The Huntsman: Winter’s War
Four years, multiple story revisions and casting rumors later, the follow-up to 2012’s Snow White and the Huntsman (or SWATH as it’s commonly referred to) is finally here. The characters who returned for the sequel treat us to quite a journey that takes place in the same world as its predecessor. Or at least it’s a return to the same world for our titular character (played to perfection by the rugged Chris Hemsworth). High fantasy lovers will be delighted as the production qualities are, in my opinion, off the charts good.
A narrator opens the story, telling us a tale of two sisters. One of them, Ravenna (Charlize Theron) marries into and then conquers kingdoms (following the deaths of her many lovers) regularly. Her cold heart is closed off to love, and her fixation on power and beauty demands her heart stay this way. Her sister, Freya (Emily Blunt) is the opposite. Happily in love and carrying a child, Freya’s own heart is eventually turned to stone when her lover kills their infant daughter. Sent to a remote kingdom, there Freya captures all of the village children and raises them as elite huntsmen. There’s only one rule: they must not open their hearts to love. When her two best huntsman – Eric (Hemsworth) and Sara (Jessica Chastain), break this rule, a dangerous series of events fall into place.
Seven years later, Eric has lost Sara (at Freya’s hand) and helped Snow White take back her kingdom during which time, together, they vanquished Ravenna. But as an old foe rises again to threaten Snow’s kingdom, Eric’s loyalty to his Queen is again needed. As he begins a new quest, he comes face-to-face with ghosts of the past; first Sara and later, the fearsome Ravenna.
If you weren’t a fan of Snow White and the Huntsman, then The Huntsman: Winter’s War isn’t likely to be your cup of tea. Step inside this film and you’ll encounter the same kind of world, even still there are eccentricities that allow “Winter’s War” its own unique DNA. At its most basic this is a medieval fairy tale with contemporary influences. If there’s one thing I’ve learned about my trips to the box office, it’s this: if the critics bash something I’m eager to see, chances are, I’ll walk away having discovered a new favorite cinematic masterpiece. That same effect is true of this film. The Huntsman is a complex and intricate fairytale bursting with dark enchantments and gorgeous details. It’s a fun way to kick off the summer box office adventures.
When the promotional material was first released, I’ll confess, I was confused. I didn’t know if this was a sequel or prequel, the latter being what I felt the promotion might have been suggesting. Add in the fact that Kristen Stewart’s Snow White (Sam Claflin briefly reprises his role) was to be absent, and I was all the more convinced. If you’re anything like me (who isn’t all that fond of going back in time when you’ve already experienced the future), I’m clarifying that The Huntsman is a unified balancing act (done well) of playing both sides to one story. “Part one” shows us how Eric came to be The Huntsman before act two transitions into the events following Snow White and the Huntsman. If you liked the romantic teasers in that film, then the direction this story takes might disappoint.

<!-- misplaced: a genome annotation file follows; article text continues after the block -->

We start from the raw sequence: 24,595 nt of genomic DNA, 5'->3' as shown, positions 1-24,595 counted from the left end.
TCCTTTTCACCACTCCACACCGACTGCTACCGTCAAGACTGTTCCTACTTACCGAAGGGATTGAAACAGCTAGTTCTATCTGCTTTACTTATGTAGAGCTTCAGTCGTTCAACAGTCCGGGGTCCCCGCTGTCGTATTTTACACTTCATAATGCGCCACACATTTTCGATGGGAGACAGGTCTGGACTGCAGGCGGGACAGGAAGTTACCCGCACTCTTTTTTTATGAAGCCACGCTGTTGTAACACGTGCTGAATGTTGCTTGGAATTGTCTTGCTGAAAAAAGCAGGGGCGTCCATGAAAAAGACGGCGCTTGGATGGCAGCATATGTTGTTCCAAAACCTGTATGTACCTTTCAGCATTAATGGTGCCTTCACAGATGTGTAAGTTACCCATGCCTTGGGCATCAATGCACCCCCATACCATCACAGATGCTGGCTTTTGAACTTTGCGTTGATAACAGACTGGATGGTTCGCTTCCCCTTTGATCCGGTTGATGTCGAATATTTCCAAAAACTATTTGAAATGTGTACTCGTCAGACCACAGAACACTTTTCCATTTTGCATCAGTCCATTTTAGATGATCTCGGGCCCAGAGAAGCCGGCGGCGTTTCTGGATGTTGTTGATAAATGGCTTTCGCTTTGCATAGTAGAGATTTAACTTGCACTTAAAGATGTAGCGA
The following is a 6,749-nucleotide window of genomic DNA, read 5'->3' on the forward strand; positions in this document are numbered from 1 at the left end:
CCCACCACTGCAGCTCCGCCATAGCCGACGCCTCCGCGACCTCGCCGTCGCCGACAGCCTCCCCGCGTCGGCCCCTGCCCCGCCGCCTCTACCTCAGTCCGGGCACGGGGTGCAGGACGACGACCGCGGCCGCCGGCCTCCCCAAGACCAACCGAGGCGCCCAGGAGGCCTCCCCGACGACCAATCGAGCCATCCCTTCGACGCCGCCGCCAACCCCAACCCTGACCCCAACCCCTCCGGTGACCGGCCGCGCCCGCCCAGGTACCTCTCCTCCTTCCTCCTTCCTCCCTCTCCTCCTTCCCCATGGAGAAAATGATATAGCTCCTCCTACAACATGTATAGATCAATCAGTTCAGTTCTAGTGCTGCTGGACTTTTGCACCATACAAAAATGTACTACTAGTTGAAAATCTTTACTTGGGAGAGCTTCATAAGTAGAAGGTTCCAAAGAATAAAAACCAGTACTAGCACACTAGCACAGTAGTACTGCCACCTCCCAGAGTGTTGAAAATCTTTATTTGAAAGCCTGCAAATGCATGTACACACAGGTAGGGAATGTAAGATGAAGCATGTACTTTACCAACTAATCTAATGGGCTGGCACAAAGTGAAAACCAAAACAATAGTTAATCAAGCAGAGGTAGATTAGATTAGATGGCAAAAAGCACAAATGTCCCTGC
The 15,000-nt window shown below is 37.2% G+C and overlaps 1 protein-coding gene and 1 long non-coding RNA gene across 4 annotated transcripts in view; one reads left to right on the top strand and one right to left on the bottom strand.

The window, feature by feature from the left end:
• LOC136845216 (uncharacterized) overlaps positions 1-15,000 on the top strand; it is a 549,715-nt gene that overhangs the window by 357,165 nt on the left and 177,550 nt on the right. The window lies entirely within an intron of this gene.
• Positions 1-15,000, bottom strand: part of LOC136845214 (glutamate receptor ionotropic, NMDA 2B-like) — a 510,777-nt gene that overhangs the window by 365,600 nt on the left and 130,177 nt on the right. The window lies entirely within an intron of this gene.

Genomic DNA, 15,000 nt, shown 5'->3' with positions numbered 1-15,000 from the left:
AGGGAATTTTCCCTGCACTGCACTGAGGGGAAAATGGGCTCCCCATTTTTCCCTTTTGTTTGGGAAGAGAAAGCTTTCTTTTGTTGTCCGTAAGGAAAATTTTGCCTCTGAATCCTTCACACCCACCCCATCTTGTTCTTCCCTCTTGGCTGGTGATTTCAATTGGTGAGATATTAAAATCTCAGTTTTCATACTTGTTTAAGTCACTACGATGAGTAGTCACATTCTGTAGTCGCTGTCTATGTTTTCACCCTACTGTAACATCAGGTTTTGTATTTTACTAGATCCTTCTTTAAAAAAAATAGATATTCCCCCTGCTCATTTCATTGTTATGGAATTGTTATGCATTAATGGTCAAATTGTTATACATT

Shifting to the production, “Winter’s War” is breathtaking down to the final detail. Colleen Atwood’s (Alice in Wonderland, Into The Woods, and even Arrow) costume design further enforces why she’s an Oscar winner; the details and unique designs are stunning. This theme is carried through every production aspect, from the lush detail-inspired forest, Snow White and the Huntsman is the humor; it runs throughout this script (co-written by Evan Spiliotopoulos, one of the upcoming live-action Beauty and the Beast’s screenwriters), offering plenty of levity and room to breathe amidst the darker throes of magic.
Given the new Director and screenwriters, this film does take on a vastly different feel. I could go on about things I liked, including how the story is ultimately written (the method in which the evil is vanquished which ties into the story arc that is about these two sisters), the cast (I always welcome the chance to see Aussie Chris Hemsworth in a leading role), the elves (who were hilarious!) or the production qualities, but I won’t. As the narrator closes this story saying, all good fairytales never really end, and I feel it prudent to follow his advice and end with this: if you like fairytales, give The Huntsman a fair chance. It’s a delightful mixture of genres, which is what makes it such fun.
If you were a fan of films like Hansel and Gretel: Witch Hunters or Mirror Mirror, you’re likely going to enjoy The Huntsman.
Content warning: The Huntsman has a smattering more “adult” content than Snow White and the Huntsman. There are two love-making scenes; one involves a couple naked (implied) swimming and passionately kissing, the other has them kissing while undressing one another (they remove their shirts) and barely avoided upper female nudity before the camera cuts away. There is plenty of fantasy violence scattered throughout. The film is rated PG-13.
Photos: Universal Pictures
“The stuff that dreams are made of.”
“In vain have I struggled. It will not do. My
feelings will not be repressed. You must allow me
to tell you how ardently I admire and love you.”
Want more fairytale adaptations? Read through our list of Ten Magical Snow White Adaptations in Film and Television; read our reviews of Disney’s live-action Cinderella or the fantasy film, Seventh Son!Pin this article to read later! And make sure to follow us on Pinterest.